The Biopsychosocial Health lab from Wayne State University has been awarded $3,590,488 from the National Heart, Lung and Blood Institute of the National Institutes of Health to conduct a project titled "Stress and Cardiovascular Risk Among Urban African American adults: A Multilevel, Mixed Methods Approach."
The project, led by Samuele Zilioli, Ph.D., assistant professor in the Department of Psychology and the Department of Family Medicine and Public Health Sciences at Wayne State University, aims to provide a fine-grained characterization of the psychosocial factors associated with cardiovascular disease (CVD) risk and inflammation among urban middle-aged and older African American adults.
According to Zilioli, despite the steady decline in CVD morbidity and mortality in the U.S. over the last few decades, African American adults bear a disproportionate share of CVD burden.
"Most of the research in this area has focused on proximate medical risk factors -; such as diabetes and dyslipidemia -; for CVD risk," said Zilioli. "Only recently, however, have researchers started to consider the role of more distal risk factors, such as psychosocial stressors. Psychosocial factors -; including neighborhood adversity; daily interpersonal stressors such as racial discrimination, social isolation and negative interactions with others; and emotional reactivity to these factors -; are believed to contribute to the causes and progression of CVD through their effects on health behaviors, stress-responsive neuroendocrine axes and immune processes. These factors are particularly critical for urban-dwelling, middle-aged and older African Americans who experience unique stressors like residential segregation, racial discrimination and prejudice, and who are more likely to be more socioeconomically disadvantaged than whites."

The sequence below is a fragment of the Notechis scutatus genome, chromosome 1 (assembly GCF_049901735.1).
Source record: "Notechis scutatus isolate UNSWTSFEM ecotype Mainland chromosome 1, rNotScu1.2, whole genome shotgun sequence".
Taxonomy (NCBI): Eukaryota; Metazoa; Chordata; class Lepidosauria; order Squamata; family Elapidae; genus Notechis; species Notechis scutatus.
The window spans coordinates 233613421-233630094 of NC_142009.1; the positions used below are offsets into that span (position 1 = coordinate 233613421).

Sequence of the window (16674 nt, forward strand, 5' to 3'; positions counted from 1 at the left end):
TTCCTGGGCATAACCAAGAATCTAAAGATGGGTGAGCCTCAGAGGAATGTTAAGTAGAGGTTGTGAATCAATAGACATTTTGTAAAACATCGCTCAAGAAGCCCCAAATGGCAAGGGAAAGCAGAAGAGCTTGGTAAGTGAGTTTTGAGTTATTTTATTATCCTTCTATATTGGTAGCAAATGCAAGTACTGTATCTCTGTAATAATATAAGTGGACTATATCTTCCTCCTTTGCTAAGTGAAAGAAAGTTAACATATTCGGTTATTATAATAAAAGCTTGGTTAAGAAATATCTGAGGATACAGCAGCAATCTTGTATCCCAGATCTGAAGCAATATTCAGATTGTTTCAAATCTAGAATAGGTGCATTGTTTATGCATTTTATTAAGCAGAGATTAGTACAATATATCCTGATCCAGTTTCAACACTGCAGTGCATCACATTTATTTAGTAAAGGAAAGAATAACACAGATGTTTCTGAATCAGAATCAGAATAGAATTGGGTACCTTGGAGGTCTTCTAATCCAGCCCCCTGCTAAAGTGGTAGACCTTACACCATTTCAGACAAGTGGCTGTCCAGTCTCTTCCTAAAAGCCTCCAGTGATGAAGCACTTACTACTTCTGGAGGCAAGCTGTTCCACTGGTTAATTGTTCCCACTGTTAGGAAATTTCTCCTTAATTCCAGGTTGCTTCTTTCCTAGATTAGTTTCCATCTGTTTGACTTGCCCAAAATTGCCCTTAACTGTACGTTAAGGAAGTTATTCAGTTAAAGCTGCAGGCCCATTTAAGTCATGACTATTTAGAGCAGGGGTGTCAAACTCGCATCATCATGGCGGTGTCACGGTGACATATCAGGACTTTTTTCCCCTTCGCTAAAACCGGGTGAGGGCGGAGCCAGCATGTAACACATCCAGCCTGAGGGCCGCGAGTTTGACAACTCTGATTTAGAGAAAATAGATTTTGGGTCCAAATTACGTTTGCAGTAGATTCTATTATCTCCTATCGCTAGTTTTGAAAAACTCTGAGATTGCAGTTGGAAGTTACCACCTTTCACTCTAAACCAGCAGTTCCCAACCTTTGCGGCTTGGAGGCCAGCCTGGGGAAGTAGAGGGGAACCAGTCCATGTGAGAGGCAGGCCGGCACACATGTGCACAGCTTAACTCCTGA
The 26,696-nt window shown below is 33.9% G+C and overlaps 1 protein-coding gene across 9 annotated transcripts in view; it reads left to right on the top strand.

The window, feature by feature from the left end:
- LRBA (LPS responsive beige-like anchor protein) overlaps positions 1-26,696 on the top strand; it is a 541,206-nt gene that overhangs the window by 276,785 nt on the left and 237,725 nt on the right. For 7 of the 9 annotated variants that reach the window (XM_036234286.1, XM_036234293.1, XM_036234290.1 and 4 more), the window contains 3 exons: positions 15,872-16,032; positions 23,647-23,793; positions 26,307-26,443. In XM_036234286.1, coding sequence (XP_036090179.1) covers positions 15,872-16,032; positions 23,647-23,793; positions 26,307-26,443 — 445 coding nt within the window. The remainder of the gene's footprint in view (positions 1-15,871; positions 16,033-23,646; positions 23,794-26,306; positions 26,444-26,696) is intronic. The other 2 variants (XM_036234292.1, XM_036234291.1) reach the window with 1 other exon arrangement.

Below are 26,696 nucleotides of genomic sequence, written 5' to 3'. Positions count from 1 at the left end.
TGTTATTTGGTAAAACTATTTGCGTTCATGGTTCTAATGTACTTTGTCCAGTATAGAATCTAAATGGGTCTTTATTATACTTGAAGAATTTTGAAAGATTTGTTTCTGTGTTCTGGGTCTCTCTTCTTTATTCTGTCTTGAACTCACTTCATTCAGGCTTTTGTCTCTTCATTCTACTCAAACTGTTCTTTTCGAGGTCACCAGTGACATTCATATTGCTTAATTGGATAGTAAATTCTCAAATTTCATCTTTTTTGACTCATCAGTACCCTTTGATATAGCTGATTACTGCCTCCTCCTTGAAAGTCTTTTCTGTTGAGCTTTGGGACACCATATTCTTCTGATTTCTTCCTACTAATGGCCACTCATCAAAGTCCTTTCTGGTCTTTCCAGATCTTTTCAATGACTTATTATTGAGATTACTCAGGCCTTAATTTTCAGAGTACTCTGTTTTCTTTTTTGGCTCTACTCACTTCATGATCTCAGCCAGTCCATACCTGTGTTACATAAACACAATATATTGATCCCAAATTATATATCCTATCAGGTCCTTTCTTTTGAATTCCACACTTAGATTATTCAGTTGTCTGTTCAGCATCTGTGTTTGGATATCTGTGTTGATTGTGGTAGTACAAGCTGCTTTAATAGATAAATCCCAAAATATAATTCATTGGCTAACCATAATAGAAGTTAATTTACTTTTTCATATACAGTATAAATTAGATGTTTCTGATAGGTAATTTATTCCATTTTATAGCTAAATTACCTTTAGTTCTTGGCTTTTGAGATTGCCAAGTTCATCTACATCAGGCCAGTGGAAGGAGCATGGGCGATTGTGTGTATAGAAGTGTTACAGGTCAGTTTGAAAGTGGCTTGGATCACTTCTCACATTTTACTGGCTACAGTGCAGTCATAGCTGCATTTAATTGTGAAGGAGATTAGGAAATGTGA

Using a mixed-method and multiple-time scale design approach with a large sample of 500 African American Detroiters aged 55 to 75 years old, the study will identify and conceptualize the psychosocial stressors critical for this population and model the daily psychological, behavioral and biological pathways through which these factors exacerbate CVD risk in this cohort.
We expect our results to have a substantial public health impact because they will contribute to establishing a model of the most salient psychosocial determinants of CVD risk among African American adults. In turn, this model will guide the development of behavioral interventions to reduce disease burden in this population."
Samuele Zilioli, Ph.D., Assistant Professor, Department of Psychology, Department of Family Medicine and Public Health Sciences, Wayne State University